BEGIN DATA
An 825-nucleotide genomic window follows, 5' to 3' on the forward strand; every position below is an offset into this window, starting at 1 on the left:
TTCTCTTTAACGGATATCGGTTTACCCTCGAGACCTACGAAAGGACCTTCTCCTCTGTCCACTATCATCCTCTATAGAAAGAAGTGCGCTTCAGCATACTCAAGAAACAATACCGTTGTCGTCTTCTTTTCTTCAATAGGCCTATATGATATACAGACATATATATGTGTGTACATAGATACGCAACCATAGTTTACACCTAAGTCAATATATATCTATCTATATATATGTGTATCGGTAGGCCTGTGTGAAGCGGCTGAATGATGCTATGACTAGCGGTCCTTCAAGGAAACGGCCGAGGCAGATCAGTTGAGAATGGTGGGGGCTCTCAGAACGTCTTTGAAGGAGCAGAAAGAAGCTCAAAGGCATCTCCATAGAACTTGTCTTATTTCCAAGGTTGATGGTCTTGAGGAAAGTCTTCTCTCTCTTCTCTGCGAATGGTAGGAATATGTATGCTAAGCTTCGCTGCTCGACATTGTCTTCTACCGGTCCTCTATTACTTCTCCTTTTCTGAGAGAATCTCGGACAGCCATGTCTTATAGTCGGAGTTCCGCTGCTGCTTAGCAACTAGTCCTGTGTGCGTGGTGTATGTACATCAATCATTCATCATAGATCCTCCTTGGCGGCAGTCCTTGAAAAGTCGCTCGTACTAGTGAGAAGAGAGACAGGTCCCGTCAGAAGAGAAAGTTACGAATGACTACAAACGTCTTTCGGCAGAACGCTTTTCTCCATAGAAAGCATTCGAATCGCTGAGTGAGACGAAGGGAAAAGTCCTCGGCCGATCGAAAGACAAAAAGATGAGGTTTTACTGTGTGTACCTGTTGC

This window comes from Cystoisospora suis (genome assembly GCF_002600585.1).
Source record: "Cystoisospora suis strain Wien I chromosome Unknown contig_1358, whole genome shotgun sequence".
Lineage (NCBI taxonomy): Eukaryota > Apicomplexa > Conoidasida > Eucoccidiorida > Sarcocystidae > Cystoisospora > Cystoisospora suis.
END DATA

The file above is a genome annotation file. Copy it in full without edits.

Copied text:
An 825-nucleotide genomic window follows, 5' to 3' on the forward strand; every position below is an offset into this window, starting at 1 on the left:
TTCTCTTTAACGGATATCGGTTTACCCTCGAGACCTACGAAAGGACCTTCTCCTCTGTCCACTATCATCCTCTATAGAAAGAAGTGCGCTTCAGCATACTCAAGAAACAATACCGTTGTCGTCTTCTTTTCTTCAATAGGCCTATATGATATACAGACATATATATGTGTGTACATAGATACGCAACCATAGTTTACACCTAAGTCAATATATATCTATCTATATATATGTGTATCGGTAGGCCTGTGTGAAGCGGCTGAATGATGCTATGACTAGCGGTCCTTCAAGGAAACGGCCGAGGCAGATCAGTTGAGAATGGTGGGGGCTCTCAGAACGTCTTTGAAGGAGCAGAAAGAAGCTCAAAGGCATCTCCATAGAACTTGTCTTATTTCCAAGGTTGATGGTCTTGAGGAAAGTCTTCTCTCTCTTCTCTGCGAATGGTAGGAATATGTATGCTAAGCTTCGCTGCTCGACATTGTCTTCTACCGGTCCTCTATTACTTCTCCTTTTCTGAGAGAATCTCGGACAGCCATGTCTTATAGTCGGAGTTCCGCTGCTGCTTAGCAACTAGTCCTGTGTGCGTGGTGTATGTACATCAATCATTCATCATAGATCCTCCTTGGCGGCAGTCCTTGAAAAGTCGCTCGTACTAGTGAGAAGAGAGACAGGTCCCGTCAGAAGAGAAAGTTACGAATGACTACAAACGTCTTTCGGCAGAACGCTTTTCTCCATAGAAAGCATTCGAATCGCTGAGTGAGACGAAGGGAAAAGTCCTCGGCCGATCGAAAGACAAAAAGATGAGGTTTTACTGTGTGTACCTGTTGC

This window comes from Cystoisospora suis (genome assembly GCF_002600585.1).
Source record: "Cystoisospora suis strain Wien I chromosome Unknown contig_1358, whole genome shotgun sequence".
Lineage (NCBI taxonomy): Eukaryota > Apicomplexa > Conoidasida > Eucoccidiorida > Sarcocystidae > Cystoisospora > Cystoisospora suis.